Day 2/Tuesday – covered up most of the block with gesso, leaving the only part I knew I wanted to keep and work with—a vintage U.S.A. stamp
Day 3/Wednesday – what’s the topic? happened to see a newspaper clip with the word ‘war’ while I was doing my 5-minute collage earlier in the day. Decided to use it.
Day 4/Thursday - what else goes with war? wanted a graphic to use as an image transfer. Went to Randel Plowman’s Imagery resource page to see if I could get some inspiration. The bull’s eye graphic caught my attention and fit in with the war concept.
Day 5/Friday — the space felt unfocused, so I layed down pattern paper to break it up and make it easier to work with; it also added a bit of colour
Day 6/Saturday - wanted to add an image but not an illustration; again went to The Collage Workbook imagery resource page which led me to a US government page with royalty free images and found this image of F-86 fighter planes from the 1950s. I decided to obscure the word ‘war’ as I felt it was too obvious. Wondering where this is going. What do I want to say?
Day 7/Sunday – I liked how all the elements were coming together. I felt I needed to fill in the space on the top right. I envisioned text but what? I had recently watched an episode from the American show Homeland and the words Allah Oakbar (God is great/God is greatest) stuck in my mind. I was walking around the house saying Allah Oakbar and using my throat to give the ‘k’ a harsh sound and then I was savoring the sound of As-salamu alaykum & wa alayk salam (the response). As-salamu alaykum literally means ‘Peace be upon you’ but is considered the equivalent of ‘hello’ in English. The response means the same but is conjugated appropriately to gender and plurality. I’ve always liked Arabic! I lived in Lybia for about a month when I was about 13. I like the look of the script and the contrast of the Arabic meaning within the rest of the piece.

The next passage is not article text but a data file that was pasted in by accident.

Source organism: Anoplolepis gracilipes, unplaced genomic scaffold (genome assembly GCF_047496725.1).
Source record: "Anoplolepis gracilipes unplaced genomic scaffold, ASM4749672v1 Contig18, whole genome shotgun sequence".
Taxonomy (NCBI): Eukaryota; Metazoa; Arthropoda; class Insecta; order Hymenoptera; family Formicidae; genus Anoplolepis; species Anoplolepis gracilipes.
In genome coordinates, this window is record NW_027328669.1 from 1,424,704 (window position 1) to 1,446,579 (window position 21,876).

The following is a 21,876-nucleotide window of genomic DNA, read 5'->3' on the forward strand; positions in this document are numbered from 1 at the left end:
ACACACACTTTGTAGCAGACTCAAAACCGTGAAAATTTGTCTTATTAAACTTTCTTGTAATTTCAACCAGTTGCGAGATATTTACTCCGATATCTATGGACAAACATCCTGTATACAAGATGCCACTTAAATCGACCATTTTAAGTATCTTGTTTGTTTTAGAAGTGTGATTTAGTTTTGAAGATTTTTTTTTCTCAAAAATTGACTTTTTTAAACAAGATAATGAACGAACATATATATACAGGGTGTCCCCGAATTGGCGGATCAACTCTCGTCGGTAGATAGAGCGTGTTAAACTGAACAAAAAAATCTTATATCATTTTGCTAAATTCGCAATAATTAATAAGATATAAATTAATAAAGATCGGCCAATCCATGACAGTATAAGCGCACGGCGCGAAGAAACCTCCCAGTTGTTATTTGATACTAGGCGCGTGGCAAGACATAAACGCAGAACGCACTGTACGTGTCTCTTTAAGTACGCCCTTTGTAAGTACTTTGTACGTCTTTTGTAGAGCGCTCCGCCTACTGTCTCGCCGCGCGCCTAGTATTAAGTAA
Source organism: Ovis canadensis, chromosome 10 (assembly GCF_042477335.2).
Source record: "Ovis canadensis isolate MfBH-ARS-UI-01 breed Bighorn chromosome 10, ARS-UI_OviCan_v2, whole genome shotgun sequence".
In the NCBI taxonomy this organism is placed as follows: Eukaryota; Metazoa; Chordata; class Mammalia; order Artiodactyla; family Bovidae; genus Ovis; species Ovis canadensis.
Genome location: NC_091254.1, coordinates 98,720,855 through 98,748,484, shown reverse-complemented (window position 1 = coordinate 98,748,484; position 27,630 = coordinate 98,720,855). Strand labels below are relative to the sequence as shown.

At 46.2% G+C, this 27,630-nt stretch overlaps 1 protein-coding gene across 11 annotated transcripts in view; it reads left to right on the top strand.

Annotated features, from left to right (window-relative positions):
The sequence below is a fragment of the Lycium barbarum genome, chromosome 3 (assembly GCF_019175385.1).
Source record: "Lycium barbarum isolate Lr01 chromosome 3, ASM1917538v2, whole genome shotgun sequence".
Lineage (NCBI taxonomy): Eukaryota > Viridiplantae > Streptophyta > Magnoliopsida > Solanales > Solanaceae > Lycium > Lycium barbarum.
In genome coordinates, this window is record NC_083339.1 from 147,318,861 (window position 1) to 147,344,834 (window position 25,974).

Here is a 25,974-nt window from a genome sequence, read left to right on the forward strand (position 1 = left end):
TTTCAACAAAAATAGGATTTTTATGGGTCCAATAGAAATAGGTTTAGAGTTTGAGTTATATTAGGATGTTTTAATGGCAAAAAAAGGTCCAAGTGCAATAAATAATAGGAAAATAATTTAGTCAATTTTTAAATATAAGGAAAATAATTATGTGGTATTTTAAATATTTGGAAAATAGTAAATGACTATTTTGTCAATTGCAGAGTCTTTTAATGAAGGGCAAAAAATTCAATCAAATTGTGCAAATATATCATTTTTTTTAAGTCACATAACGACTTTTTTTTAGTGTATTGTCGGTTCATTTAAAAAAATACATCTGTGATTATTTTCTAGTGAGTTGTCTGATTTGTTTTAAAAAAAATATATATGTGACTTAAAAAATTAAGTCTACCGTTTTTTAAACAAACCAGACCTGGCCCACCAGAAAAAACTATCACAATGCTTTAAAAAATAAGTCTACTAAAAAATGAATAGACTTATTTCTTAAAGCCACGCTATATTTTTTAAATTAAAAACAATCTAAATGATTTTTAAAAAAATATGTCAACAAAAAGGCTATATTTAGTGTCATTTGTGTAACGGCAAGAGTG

Neither for nor against. Just a compilation of images of what we see and hear around us of what is now and has been for such a long time.
I liked working this way. The piece was always in the back of my mind contemplating possibilities. At this point, I’m going to look at it for a little while longer to decide if it’s finished. The piece is 6 by 6 inches.
November was all about finishing projects for the Textile Design course I am taking at the University of British Columbia. This course will pick up again in January. It’s lots of fun. One of the new techniques for me in the course was silk painting. You can see some silk stretched over a frame below. We used a wax resist (prevent the paint to spread to parts of the design) to draw out our design and then we started painting. I haven’t finished mine yet. I often take pictures in class–it’s great to be able to do this. Here’s a mosaic collage from my Instagram photos for the month.
Detail from one of my pages ©Laura Bucci
In the Summer issue of Art Journaling magazine that I posted about a few days ago, the artists in the magazine were asked this question:
Do you know what you will write when you start a page, or does the art dictate what you write?
It’s interesting to read the artists’ answers and then to answer the question myself. I found many similarities between them and me. Here’s my answer.